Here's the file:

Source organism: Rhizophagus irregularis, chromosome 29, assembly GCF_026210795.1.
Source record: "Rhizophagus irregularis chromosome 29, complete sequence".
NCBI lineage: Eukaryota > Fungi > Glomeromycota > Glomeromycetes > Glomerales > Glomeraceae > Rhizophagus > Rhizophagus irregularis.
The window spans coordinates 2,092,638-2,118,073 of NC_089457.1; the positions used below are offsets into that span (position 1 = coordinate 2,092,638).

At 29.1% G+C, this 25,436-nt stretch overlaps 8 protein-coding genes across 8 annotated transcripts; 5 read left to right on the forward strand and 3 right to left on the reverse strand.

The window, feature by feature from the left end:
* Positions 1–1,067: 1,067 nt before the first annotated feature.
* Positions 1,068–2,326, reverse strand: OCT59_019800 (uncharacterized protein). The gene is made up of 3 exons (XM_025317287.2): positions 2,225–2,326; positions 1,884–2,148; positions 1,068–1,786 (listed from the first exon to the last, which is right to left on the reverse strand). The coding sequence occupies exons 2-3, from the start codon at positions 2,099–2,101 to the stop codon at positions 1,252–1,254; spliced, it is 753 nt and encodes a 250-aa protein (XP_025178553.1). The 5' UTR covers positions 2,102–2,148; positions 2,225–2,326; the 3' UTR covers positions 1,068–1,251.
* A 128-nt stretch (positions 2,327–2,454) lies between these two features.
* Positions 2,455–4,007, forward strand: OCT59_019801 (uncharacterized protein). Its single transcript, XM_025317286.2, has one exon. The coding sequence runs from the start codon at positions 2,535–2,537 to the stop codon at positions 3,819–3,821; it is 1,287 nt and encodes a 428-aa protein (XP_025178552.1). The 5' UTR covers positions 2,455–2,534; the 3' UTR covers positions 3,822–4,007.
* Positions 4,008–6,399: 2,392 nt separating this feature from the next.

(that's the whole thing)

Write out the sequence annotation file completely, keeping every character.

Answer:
Source organism: Rhizophagus irregularis, chromosome 29, assembly GCF_026210795.1.
Source record: "Rhizophagus irregularis chromosome 29, complete sequence".
NCBI lineage: Eukaryota > Fungi > Glomeromycota > Glomeromycetes > Glomerales > Glomeraceae > Rhizophagus > Rhizophagus irregularis.
The window spans coordinates 2,092,638-2,118,073 of NC_089457.1; the positions used below are offsets into that span (position 1 = coordinate 2,092,638).

At 29.1% G+C, this 25,436-nt stretch overlaps 8 protein-coding genes across 8 annotated transcripts; 5 read left to right on the forward strand and 3 right to left on the reverse strand.

The window, feature by feature from the left end:
* Positions 1–1,067: 1,067 nt before the first annotated feature.
* Positions 1,068–2,326, reverse strand: OCT59_019800 (uncharacterized protein). The gene is made up of 3 exons (XM_025317287.2): positions 2,225–2,326; positions 1,884–2,148; positions 1,068–1,786 (listed from the first exon to the last, which is right to left on the reverse strand). The coding sequence occupies exons 2-3, from the start codon at positions 2,099–2,101 to the stop codon at positions 1,252–1,254; spliced, it is 753 nt and encodes a 250-aa protein (XP_025178553.1). The 5' UTR covers positions 2,102–2,148; positions 2,225–2,326; the 3' UTR covers positions 1,068–1,251.
* A 128-nt stretch (positions 2,327–2,454) lies between these two features.
* Positions 2,455–4,007, forward strand: OCT59_019801 (uncharacterized protein). Its single transcript, XM_025317286.2, has one exon. The coding sequence runs from the start codon at positions 2,535–2,537 to the stop codon at positions 3,819–3,821; it is 1,287 nt and encodes a 428-aa protein (XP_025178552.1). The 5' UTR covers positions 2,455–2,534; the 3' UTR covers positions 3,822–4,007.
* Positions 4,008–6,399: 2,392 nt separating this feature from the next.